Wednesday, December 2, 2015

49 Trudges Along

The date was November 9, 1949 and that morning, one of Vancouver's most sensationalized murders began. The body of single, 45-year-old Blanche Fisher was discovered in False Creek near the Kitsilano Trestle by a Woodward's employee. At first, authorities thought it was a suicide but it was discovered that Fisher wore no shoes, socks or underwear and her body was covered in bruises.

34-year-old Frederick Ducharme had a record of indecent exposure and bizarre behaviour. What that behaviour was, wasn't explaining in the strait laced newspaper reporting of the day and I don't know what it was. Anyway, Miss Fischer's umbrella was found in Ducharme's car and articles of her clothing in his run down False Creek shack. Ducharme was found guilty of murder and hanged July 14, 1950.

Kerrisdale arena was officially opened on November 11. Fred "Cyclone" Taylor - hockey legend and current president of the Point Grey Community Centre Association - was there. Park board chairman Bert Emery, acting mayor R.K. Gervin and Harry Duker, who managed the raising of funds for the building, were on hand too.

The Capilano River, swollen by a violent rainstorm, swept away a large section of Marine Drive. On November 27, 1949, when this happened, that was the only road link to West Vancouver.  Part of the bridge over the Capilano was also washed away. Army engineers from Sardis rushed in to build an emergency Bailey bridge, which was also washed away. West Vancouver remained cut off for 10 days.

On December 1, the Grouse Mountain chairlift opened. It was the world's first double chair lift and replaced the two to three hour hike from the skiers' bus stop at the base of the mountain.

There was exciting news on December 3. A photograph appeared in the Province newspaper showing the site for something called a 'shopping centre'. Park Royal, on the north shore, was to become Canada's first shopping centre.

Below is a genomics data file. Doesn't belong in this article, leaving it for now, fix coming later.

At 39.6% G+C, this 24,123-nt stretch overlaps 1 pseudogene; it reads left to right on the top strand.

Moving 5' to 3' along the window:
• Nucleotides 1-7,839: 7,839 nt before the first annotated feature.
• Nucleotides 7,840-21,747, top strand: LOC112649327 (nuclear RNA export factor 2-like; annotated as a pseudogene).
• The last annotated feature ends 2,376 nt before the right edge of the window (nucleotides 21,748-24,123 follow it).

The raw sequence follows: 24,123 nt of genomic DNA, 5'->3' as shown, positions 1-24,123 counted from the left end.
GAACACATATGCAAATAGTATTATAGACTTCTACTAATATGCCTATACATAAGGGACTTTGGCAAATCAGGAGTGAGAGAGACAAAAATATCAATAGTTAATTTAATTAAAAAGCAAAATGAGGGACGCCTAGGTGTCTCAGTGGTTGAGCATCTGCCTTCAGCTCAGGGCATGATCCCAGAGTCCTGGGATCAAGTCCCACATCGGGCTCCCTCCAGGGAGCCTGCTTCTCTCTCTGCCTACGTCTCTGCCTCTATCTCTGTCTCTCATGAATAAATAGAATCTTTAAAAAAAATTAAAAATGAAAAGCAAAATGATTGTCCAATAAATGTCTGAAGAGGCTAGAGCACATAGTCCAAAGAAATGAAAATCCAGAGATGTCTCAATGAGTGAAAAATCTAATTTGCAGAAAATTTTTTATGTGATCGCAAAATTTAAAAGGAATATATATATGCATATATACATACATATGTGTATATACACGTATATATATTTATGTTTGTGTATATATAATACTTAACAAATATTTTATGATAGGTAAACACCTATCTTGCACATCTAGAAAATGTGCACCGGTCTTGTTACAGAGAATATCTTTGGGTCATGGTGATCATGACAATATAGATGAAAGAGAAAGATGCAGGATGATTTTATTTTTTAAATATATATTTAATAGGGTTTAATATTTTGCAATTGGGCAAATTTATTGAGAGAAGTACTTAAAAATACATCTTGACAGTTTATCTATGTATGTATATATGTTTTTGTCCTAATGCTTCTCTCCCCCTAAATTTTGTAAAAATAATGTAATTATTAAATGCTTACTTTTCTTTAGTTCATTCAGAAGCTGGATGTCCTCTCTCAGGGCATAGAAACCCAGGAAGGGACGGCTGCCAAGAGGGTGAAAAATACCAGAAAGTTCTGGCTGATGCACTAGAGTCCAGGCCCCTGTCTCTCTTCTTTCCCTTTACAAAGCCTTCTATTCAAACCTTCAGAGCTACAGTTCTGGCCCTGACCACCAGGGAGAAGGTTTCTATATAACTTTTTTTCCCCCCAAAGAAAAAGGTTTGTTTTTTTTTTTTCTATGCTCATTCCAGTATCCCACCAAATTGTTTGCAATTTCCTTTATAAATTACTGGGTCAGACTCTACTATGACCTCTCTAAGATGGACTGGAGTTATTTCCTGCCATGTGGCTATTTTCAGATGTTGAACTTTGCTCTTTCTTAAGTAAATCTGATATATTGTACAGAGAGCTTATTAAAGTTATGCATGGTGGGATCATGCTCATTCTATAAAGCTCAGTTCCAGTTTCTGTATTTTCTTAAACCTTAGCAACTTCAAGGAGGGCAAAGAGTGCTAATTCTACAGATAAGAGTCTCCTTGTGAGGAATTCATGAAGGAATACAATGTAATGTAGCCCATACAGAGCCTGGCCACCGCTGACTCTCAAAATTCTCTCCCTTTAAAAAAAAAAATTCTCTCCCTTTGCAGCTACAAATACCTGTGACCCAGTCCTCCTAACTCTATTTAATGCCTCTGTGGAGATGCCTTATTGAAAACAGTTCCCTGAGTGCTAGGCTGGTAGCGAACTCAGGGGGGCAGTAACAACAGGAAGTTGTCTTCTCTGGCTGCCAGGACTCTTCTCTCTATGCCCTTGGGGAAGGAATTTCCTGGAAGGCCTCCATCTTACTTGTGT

In 1949, Dick Diespecker had a radio column in the Province. Diespecker followed local and international radio personalities the way we follow television and movie stars today. On December 4, 1949, Dick told his readers the "dynamic young sportscaster" Ray Perrault had left CJOR to join the radio department of the O'Brien Advertising Agency. Today, he’s Senator Ray Perrault.

Boxer Jimmy McLarnin laid the cornerstone for Sunset Memorial Centre on East 51st Avenue on Decmber 11. McLarnin had played a large part in the establishment of the Centre (which is now called the Sunset Community Centre.) When Stan Thomas, one of the people involved in the creation of the complex, went to Hollywood in 1947 it was McLarnin—whom Thomas knew—who introduced him to Bing Crosby, a friend of McLarnin’s. Bing agreed to come up to Vancouver and record his radio show here to kick off the Centre’s fund-raising campaign. Bing’s show was recorded at the Forum September 22, 1948, attended by 9,000 people.

Thanks to The History of Metropolitan Vancouver website for the above information.

I hope you find the beauty around you.

Karen Magill

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